Officials: Post-War Army Wants to Remain 'Globally Engaged'
Forming regional alliances should be a primary focus for the Army as it draws down forces in Iraq and Afghanistan, senior officials said.
Six three-star generals in charge of global theater commands each outlined Oct. 11 the importance of “engagement” with foreign armies. During a panel discussion at the Association of the United States Army’s annual meeting, the generals said that solidifying ties with foreign allies will help the United States be better prepared to respond to future threats.
“We need to maintain engagements with our partner nations around the world,” said Lt. Gen. Francis J. Wiercinski, commander of U.S. Army Pacific. “Engagement and shaping truly ensures security. If something happens, I can pick up the phone and because I know the man on the other end of the line, I can get to the root of problems.”
There is no "cookie-cutter" approach to engagements with any one country, Wiercinski said. Within the 9,000-mile-wide Pacific Command, the Army partners with 36 nations, 34 of which have organized military forces. While the Pacific would seem primarily a naval theater, most of the partner nations have an army-centric military structure, he said.
Soldiers are scattered throughout the Pacific and routinely perform training exercises with foreign militaries. Constant engagement familiarizes soldiers with their foreign counterparts so the two can work together more easily when responding to conflicts or to natural disasters.
Troops deployed in East Asia, for instance, were able to support Japan almost immediately following the devastating earthquake and subsequent tsunami that struck in March, Wiercinski said.
On the other side of the globe, Lt. Gen. Mark P. Hertling, commander of U.S. Army Europe, is courting foreign nations to participate in multinational training exercises.
Army officials are helping former Warsaw Pact countries revamp their land forces with non-commissioned officer corps, Hertling said. Army training centers also offer foreign colonels and one-star generals the same training U.S. officers receive upon promotion.
After training non-commissioned officers for Poland, the country now has “one of the strongest land forces on the continent of Europe,” Hertling said. That success has been repeated in Ukraine and Bulgaria.
Asked if engagement activities would suffer from impending U.S. budget cuts, Hertling said, “In an increasingly globalized world, isolation as a strategy is, in my mind, not such a good idea.”
The commanders in charge of Army operations in Central and South America are forming similar partnerships. Maj. Gen Simeon G. Trombitas, commander of U.S. Army South, said partner nations are eager to learn from U.S. combat experience.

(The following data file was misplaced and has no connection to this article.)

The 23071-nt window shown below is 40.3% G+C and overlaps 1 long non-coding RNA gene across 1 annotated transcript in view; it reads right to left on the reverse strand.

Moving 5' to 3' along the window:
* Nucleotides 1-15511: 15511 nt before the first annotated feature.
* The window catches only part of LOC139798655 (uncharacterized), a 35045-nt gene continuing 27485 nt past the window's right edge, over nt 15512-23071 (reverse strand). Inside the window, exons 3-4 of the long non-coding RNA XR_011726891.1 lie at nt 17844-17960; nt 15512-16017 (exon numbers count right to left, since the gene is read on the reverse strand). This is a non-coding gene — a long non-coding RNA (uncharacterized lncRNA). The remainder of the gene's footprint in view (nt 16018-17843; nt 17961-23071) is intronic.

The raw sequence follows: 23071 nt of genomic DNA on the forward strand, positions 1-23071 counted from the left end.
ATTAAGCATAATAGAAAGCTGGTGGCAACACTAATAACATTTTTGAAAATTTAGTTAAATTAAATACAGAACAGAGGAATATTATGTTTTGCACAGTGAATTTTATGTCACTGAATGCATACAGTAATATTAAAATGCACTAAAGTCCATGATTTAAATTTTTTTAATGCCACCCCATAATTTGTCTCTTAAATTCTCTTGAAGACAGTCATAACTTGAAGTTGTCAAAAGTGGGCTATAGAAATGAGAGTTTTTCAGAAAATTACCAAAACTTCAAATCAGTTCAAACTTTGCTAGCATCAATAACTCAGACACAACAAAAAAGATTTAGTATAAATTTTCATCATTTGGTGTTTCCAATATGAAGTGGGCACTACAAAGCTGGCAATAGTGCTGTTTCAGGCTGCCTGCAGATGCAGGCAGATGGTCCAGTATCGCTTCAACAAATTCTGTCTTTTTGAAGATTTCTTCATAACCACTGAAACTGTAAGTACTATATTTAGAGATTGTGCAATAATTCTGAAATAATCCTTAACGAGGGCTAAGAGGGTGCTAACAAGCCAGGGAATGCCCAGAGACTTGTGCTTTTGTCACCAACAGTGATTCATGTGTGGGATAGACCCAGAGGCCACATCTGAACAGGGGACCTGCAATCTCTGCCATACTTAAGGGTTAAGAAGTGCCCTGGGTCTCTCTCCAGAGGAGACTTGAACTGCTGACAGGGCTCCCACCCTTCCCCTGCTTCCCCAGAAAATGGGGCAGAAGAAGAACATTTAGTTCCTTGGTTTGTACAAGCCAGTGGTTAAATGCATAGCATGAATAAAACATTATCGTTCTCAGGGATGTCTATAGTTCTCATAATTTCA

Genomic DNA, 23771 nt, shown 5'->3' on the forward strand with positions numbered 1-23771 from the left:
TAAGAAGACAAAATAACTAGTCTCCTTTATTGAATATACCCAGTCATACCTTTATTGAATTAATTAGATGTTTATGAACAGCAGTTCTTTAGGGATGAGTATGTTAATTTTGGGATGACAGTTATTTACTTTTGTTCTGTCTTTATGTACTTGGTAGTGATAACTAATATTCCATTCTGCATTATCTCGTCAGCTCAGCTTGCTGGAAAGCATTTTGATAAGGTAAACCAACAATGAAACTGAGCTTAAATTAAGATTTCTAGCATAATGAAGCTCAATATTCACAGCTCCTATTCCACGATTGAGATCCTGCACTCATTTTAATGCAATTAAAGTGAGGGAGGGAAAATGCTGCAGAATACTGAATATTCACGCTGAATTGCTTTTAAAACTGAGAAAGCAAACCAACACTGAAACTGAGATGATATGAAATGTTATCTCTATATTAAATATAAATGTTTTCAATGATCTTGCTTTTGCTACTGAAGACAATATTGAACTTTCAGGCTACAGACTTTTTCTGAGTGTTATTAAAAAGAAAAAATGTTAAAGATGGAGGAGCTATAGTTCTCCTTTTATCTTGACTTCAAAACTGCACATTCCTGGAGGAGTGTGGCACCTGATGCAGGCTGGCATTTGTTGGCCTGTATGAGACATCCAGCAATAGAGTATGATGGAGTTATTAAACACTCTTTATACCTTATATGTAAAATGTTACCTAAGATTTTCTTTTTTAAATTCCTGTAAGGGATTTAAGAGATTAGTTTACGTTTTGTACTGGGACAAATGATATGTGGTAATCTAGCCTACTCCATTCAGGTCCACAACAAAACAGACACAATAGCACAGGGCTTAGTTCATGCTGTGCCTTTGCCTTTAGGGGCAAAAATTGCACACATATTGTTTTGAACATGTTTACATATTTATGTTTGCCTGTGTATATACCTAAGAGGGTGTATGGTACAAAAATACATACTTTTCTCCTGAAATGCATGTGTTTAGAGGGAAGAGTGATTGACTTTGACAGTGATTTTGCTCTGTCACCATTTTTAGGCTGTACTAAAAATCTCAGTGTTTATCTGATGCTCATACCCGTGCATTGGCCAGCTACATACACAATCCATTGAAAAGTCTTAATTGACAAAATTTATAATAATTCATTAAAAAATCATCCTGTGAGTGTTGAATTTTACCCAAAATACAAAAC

“After 10 years of war, our partners are very curious about the lessons we’ve learned,” Trombitas said. The Colombian army, for example, would like to adapt U.S. tactics for fighting al-Qaeda to their ongoing battle against FARC – the Revolutionary Armed Forces of Colombia, Trombitas said.
U.S. Army North, which protects the American homeland, has been focused recently on assisting the Mexican army in its fight against drug cartels that have spread violence along the border. Battling the drug gangs has “brought the U.S. and Mexico closer than ever before,” said Lt. Gen. Guy C. Swan, commander of U.S. Army North.
“We have annual military-to-military conferences with Mexico,” said Swan. “Advise and assist has been the name of the game.”
Africa and the Middle East present key security challenges at the heart of U.S. Interests, officials said.
“Engagement makes a difference in every region of the world,” said Lt. Gen. Vincent K. Brooks, commander of U.S. Army Central. “I call it exporting professionalism. Through close contact with the professionals from other countries, those countries become stable and reliable partners.”
The U.S. Army is helping modernize ground forces in Saudi Arabia, Kazakhstan and Jordan. Those bilateral relationships are being developed into regional partnerships, Brooks said.
If the Army’s budget shrinks, Brooks said the scope of the partnerships may have to also be reduced, but that “big exercises with hardware on display may be less valuable in the future” than personal relationships between militaries and their officers. The generals on the panel agreed that it’s cheaper to have friends and meet challenges cooperatively before they become shooting wars.